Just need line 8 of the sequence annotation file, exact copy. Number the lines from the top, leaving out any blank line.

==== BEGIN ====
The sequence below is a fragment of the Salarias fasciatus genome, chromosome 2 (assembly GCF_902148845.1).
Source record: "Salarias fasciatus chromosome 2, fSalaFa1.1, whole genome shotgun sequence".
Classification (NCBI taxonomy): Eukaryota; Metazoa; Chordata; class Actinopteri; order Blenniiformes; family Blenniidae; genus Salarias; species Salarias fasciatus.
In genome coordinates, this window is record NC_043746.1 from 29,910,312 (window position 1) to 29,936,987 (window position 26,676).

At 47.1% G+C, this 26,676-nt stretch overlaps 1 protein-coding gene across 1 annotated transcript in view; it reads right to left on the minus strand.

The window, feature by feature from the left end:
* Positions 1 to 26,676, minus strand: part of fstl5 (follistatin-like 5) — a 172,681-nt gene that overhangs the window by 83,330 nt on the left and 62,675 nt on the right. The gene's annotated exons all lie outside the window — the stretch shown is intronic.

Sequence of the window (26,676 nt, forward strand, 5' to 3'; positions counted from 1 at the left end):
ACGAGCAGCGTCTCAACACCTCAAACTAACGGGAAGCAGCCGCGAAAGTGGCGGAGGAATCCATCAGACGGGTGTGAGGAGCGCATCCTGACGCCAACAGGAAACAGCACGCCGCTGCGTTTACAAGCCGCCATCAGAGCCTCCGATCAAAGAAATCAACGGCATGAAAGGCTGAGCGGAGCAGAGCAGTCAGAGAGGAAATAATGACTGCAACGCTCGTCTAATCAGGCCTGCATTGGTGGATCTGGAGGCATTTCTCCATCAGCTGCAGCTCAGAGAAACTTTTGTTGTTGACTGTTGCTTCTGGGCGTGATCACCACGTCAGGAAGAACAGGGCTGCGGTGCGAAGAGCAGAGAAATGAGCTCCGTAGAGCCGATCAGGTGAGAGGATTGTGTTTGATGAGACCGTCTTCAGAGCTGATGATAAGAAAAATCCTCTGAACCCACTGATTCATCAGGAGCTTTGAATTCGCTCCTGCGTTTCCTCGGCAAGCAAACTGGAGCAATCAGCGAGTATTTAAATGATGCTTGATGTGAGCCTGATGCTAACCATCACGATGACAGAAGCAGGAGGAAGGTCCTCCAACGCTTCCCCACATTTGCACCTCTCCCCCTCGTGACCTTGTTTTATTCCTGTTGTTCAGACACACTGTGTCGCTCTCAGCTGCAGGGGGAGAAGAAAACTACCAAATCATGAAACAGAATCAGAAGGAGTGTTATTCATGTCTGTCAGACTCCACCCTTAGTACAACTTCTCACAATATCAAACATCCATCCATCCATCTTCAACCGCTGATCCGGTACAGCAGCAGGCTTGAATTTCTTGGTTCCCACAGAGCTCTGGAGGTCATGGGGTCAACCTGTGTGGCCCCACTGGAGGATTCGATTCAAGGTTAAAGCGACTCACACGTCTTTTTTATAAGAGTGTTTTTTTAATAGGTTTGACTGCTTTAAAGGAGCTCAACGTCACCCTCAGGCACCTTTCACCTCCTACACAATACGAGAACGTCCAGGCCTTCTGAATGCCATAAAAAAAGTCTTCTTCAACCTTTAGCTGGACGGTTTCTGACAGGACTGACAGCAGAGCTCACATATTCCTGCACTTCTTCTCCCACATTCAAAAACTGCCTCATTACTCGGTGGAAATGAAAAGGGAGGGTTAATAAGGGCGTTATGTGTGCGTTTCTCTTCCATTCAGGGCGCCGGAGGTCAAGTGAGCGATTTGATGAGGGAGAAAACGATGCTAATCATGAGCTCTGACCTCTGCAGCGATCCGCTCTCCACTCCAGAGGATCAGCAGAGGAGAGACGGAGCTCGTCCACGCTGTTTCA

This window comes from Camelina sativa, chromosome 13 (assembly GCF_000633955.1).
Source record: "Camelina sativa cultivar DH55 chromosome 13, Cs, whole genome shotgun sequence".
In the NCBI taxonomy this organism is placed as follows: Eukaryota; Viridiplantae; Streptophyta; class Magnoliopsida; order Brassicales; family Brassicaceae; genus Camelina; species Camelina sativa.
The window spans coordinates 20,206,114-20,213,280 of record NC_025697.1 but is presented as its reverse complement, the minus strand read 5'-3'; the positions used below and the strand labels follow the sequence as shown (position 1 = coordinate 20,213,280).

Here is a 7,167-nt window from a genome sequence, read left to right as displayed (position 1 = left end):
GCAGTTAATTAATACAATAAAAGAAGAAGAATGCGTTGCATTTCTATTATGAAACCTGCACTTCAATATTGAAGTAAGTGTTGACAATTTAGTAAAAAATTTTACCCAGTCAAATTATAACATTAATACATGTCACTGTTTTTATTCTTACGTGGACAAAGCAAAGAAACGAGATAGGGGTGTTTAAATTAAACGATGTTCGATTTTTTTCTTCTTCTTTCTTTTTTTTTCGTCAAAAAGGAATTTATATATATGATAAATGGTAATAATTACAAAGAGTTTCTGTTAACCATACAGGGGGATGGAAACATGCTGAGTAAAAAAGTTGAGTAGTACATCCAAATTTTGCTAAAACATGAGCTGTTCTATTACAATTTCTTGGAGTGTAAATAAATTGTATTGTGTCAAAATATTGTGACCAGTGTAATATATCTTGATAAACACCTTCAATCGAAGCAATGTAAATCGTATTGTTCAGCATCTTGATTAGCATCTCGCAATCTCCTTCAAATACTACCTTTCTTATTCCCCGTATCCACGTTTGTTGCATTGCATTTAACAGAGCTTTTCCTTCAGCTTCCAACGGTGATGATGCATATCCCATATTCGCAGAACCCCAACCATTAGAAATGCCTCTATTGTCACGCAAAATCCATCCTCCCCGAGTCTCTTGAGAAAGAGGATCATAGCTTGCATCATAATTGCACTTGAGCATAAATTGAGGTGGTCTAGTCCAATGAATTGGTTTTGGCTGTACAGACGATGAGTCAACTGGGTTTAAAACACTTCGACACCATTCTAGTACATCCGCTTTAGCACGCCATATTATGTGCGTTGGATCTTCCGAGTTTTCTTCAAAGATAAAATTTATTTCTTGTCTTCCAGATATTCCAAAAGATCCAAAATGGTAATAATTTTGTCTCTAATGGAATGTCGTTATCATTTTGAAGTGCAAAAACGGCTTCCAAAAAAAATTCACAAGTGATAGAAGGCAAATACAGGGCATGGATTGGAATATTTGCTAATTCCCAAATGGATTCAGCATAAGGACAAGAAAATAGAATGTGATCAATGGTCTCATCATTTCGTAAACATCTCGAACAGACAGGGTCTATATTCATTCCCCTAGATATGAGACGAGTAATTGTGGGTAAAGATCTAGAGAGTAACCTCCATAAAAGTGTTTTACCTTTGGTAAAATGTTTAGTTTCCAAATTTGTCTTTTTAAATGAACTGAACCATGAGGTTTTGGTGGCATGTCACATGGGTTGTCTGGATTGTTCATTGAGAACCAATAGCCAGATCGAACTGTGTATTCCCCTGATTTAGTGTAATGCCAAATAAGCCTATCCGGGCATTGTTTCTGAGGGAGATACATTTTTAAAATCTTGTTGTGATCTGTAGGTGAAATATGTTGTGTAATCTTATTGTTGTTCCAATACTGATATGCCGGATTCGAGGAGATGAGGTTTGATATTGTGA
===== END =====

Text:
Sequence of the window (26,676 nt, forward strand, 5' to 3'; positions counted from 1 at the left end):